Mental Health EAP

Do you have a Mental Health EAP? Have you planned what to do in the event of a suicide threat or attempt?

The secondary setting is harder because we are dealing with minors

A good understanding of mental health

Video from YouTube – For NCAA student Athletes’ Mental health: a more educated approach

NCAA Sports Science Institute mental health awareness

According to the WHO it is a state of wellbeing in which the individual realizes his or her own abilities.

Mental illness refers to diagnosable mental disorders and health conditions

There is a stigma that it is a weakness

Myths about Mental health:

1 – 

2 – Children do not get mental health issues – 75% begin before age 24

3 – personality weakness or character flaws cause them

4 – I can not do anything for a person with mental health problems

Examples of Mental disorders


Eating disorders

Major depression


Adjustment disorder

Social anxiety

Bipolar disorder

Substance abuse

Co-existing learning disabilities


Autism spectrum

Chronic Medical illness



Relationship Abuse

Sexual Assault

Gender Dysphoria

Unexpected Pregnancy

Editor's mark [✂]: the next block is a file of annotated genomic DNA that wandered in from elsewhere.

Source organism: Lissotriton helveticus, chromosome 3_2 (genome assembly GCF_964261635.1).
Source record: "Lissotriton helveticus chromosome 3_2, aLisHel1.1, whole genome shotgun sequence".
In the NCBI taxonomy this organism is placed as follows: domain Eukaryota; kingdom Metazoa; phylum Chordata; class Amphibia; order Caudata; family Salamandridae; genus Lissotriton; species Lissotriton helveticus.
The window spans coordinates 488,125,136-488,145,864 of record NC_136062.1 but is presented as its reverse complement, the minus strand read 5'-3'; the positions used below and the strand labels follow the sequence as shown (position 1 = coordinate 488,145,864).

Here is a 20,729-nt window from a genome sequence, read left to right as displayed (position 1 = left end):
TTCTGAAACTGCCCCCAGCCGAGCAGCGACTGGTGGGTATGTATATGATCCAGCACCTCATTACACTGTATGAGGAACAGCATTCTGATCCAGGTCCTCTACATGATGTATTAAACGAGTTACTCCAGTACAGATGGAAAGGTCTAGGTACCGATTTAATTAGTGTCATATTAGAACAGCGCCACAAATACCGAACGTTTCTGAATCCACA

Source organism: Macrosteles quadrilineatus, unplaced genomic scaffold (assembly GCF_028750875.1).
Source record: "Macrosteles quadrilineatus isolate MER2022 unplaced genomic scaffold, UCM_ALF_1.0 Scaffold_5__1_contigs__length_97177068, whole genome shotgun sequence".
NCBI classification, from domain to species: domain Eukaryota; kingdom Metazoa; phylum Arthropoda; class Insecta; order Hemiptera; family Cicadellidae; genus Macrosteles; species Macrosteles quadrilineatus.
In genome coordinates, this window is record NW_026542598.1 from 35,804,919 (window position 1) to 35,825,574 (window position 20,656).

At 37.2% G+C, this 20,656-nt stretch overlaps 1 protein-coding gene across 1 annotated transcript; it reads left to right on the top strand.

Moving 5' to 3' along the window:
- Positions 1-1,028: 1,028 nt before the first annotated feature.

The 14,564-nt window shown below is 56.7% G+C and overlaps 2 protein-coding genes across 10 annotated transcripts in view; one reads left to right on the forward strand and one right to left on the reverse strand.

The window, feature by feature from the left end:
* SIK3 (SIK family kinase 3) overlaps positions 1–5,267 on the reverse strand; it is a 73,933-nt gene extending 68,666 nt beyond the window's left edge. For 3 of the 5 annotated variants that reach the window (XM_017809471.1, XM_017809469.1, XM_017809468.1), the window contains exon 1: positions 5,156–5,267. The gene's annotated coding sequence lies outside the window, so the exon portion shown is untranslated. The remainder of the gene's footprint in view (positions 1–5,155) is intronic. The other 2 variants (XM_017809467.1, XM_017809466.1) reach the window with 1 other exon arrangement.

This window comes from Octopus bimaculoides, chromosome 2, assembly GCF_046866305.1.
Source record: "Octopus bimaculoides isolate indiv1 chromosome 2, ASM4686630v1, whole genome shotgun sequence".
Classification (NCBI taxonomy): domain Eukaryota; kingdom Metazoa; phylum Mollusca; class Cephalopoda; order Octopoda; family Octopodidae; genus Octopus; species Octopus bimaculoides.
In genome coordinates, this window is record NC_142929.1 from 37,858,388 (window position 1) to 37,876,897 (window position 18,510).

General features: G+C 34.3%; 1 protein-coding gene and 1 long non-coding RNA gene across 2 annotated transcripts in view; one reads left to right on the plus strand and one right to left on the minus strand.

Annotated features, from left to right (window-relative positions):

Undiagnosed medical issue

Stressors affecting athletes

Team culture

Pressure to perform

Balancing demands

ID based on performance

Injury causes isolation or forced retirement

Burnout due to early specialization

Poor performance

“I can’t show weakness”

Dealing with injured athletes:


What does the injury mean to the athlete?

What is your team and AT Clinic culture?

Educate about the diagnosis

Correct any misinformation

Provide a road map for recovery

“Dr. google is a big problem in my world”

An emotional response to an injury is normal




Lack of motivation



Changes in appetite

Sleep disturbance


Response to injury

Stress can lead to increased injury, muscle tension, poor concentration, and performance

Can trigger depression

Problematic emotional responses

Persistent symptoms

Worsening symptoms

Excessive symptoms

Summary of possible symptoms

Barriers to care:


Poor understanding

Difficulty willing to express

Lack of time



Worried about it affecting play

Not accessible


  • Increased awareness
  • Social support
  • Encouragement from others
  • Accessibility
  • A positive relationship with staff
  • Confidentiality
  • Time
  • Integration into athlete life
  • Positive past experiences
  • Ease of expressing emotion

Treating injured Athletes

  • Rapport is key
  • Supportive culture
  • Respect privacy
  • Acknowledge and understand their identity may be tied to athletics
  • May be the first injury for them
  • Be on alert for red flags

Mental Health EAP TIPS

Interview the athletes away from other athletes or with another staff member if possible

Ask open-ended questions

If the concern is self-harm be blunt

Actively listen and allow them to talk without interruption



Any talk of self-harm or suicide

Talking about hopelessness and empty

Making a plan for killing themselves

Talking about great guilt or shame.

Suicide hotline

5 steps graphic